According to Wikipedia:
In type theory, a system has inductive types if it has facilities for creating a new type along with constants and functions that create terms of that type. The feature serves a role similar to data structures in a programming language and allows a type theory to add concepts like numbers, relations, and trees. As the name suggests, inductive types can be self-referential, but usually only in a way that permits structural recursion.
Let’s look at how Coq defines False/True and false/true (as per Mike Nahas’ tutorial) in terms of inductive types:
Inductive False : Prop := .
Inductive True : Prop :=
| I : True.
Inductive bool : Set :=
| true : bool
| false : bool.
False/True are Prop(s), where False has no constructors (i.e. it is the bottom type for which no proof exists), and True has one constructor.
false/true are bool(s), where both of them are a constructor for bool.
Coq also has definitions for both Prop and bool, e.g. for comparison we use eq and eqb respectively.
The definitions of them are:
eq : ?A -> ?A -> Prop where ?A : [ |- Type]
eqb : bool -> bool -> bool
But there are some fancy lemmas for converting some of them, e.g. one example is:
Nat.eqb_eq : forall n m : nat, (eqb n m) = true <-> (eq n m)
If we now take a look at the modus ponens theorem:
Theorem modus_ponens : (forall A B : Prop, A -> (A -> B) -> B).
We can clearly see that A and B are Prop(s), and not bool(s).
So even though there is some similarity between bool and Prop, they are fundamentally different. bool can be looked as either being true or false (and can also be computed a value for), and Prop as either provable or not (no computation). The logical system that depends on Prop at the fundamental level is called Intuitionistic logic, and the distinction from classical logic can be noticed easily.
This logic closely mirrors the notion of constructive proof, where for a proof we need to provide the actual object that satisfies it. As a result, the law of excluded middle (P or not P) is not defined in Intuitionistic logic. As we said, Prop cannot be true or false (i.e. doesn’t represent truth), rather True or False (i.e. represents the fact that we have a direct proof or not).
For a propostion
x : Prop, a valid proof would be
proof_x : x, that is an object of type x. To demonstrate what I mean by this, let’s see how a proof in Coq looks:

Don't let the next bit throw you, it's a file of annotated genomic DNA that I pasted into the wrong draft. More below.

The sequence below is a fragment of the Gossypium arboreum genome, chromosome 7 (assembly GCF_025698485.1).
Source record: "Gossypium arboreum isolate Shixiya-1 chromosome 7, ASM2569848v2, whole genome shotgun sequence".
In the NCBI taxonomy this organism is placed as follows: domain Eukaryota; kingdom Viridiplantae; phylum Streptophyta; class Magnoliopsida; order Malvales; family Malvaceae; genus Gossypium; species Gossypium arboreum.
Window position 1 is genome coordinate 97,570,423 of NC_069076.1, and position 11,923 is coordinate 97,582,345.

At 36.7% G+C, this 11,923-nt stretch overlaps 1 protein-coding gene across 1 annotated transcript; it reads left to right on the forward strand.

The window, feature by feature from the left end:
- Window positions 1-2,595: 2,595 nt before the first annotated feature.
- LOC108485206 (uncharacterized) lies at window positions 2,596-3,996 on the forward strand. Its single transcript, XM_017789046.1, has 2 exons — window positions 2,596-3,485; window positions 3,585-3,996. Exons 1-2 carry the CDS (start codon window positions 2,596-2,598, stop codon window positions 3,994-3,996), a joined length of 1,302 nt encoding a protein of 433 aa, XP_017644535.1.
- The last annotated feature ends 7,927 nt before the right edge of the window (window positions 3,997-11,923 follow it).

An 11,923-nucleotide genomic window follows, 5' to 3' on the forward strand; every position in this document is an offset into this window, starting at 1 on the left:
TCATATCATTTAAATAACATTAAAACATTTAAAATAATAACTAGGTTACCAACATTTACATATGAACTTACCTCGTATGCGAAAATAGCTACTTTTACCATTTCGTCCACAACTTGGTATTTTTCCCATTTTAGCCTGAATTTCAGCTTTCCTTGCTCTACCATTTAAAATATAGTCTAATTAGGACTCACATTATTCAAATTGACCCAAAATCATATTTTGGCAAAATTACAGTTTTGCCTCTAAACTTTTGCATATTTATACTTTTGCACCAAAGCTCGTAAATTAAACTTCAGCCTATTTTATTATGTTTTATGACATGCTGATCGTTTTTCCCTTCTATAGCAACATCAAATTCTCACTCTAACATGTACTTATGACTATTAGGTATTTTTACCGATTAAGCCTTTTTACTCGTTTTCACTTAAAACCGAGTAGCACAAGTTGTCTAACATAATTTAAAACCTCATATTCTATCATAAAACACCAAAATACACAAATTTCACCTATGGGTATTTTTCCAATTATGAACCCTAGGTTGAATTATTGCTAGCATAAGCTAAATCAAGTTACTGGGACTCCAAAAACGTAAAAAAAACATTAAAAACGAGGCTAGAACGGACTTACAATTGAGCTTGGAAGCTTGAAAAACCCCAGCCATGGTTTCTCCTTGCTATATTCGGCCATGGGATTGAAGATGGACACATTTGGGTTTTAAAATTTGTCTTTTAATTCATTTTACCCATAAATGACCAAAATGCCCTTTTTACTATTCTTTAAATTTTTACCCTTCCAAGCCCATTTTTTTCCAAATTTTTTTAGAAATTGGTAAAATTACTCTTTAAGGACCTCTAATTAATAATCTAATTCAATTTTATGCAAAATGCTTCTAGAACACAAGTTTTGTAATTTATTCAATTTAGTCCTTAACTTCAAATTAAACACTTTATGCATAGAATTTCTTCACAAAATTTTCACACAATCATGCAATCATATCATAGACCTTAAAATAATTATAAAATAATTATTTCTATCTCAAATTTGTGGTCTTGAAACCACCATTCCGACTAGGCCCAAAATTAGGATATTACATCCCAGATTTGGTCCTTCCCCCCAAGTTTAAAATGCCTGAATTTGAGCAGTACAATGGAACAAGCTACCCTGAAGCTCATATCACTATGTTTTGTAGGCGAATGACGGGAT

Inductive x : Prop.
Variable proof_x : x.
Theorem a_random_proof_exists : exists a, a.
Inhabitants of Prop (e.g. x) are types whose inhabitants are proofs of logical statements (e.g. proof_x). Note that (a : b : c) means exactly the same as (a : b) and (b : c), that is a has a type of b, and b has a type of c. (proof_x : x : Prop) means that x is a logical proposition and proof_x is its proof. This is very close to BHK interpretation, where:
- A proof of P ∧ Q is a pair <a, b> where a is a proof of P and b is a proof of Q.
- A proof of P ∨ Q is a pair <a, b> where a is 0 and b is a proof of P, or a is 1 and b is a proof of Q.
- A proof of P → Q is a function f that converts a proof of P to a proof of Q.
- A proof of ∃x ∈ S : φ(x) is a pair <a, b> where a is an element of S, and b is a proof of φ(a).
- A proof of ∀x ∈ S : φ(x) is a function f that converts an element a of S into a proof of φ(a).
- The formula ¬P is defined as P → ⊥, so a proof of it is a function f that converts a proof of P into a proof of ⊥.
- There is no proof of ⊥.
If we try to print the definitions of “and” and “or” in Coq, here’s what we get:
Print and. (* Inductive and (A B : Prop) : Prop := conj : A -> B -> A /\ B *)
Print or. (* Inductive or (A B : Prop) : Prop := or_introl : A -> A \/ B | or_intror : B -> A \/ B *)
It’s the famous product and sum types, which line up well with the BHK interpretation above. But what about ->? Whoops, it’s just a notation:
Locate "->". (* Notation "A -> B" := forall _ : A, B : type_scope *)
This is a notation for non-dependent product, contrast to the case of (forall x : A, B) where x is a sub-term of B.
So all of this is fancy, we have types that can extend types. However, one might ask, why construct such a logical system?
Given this system, we know that if there is a constructive proof that an object exists, that constructive proof may be used as an algorithm for generating an example of that object (relation to Curry–Howard correspondence between proofs and algorithms). One reason that this particular aspect of intuitionistic logic is so valuable is that it enables the usage of proof assistants, i.e. Coq.
So, have fun and make sure your types match! 🙂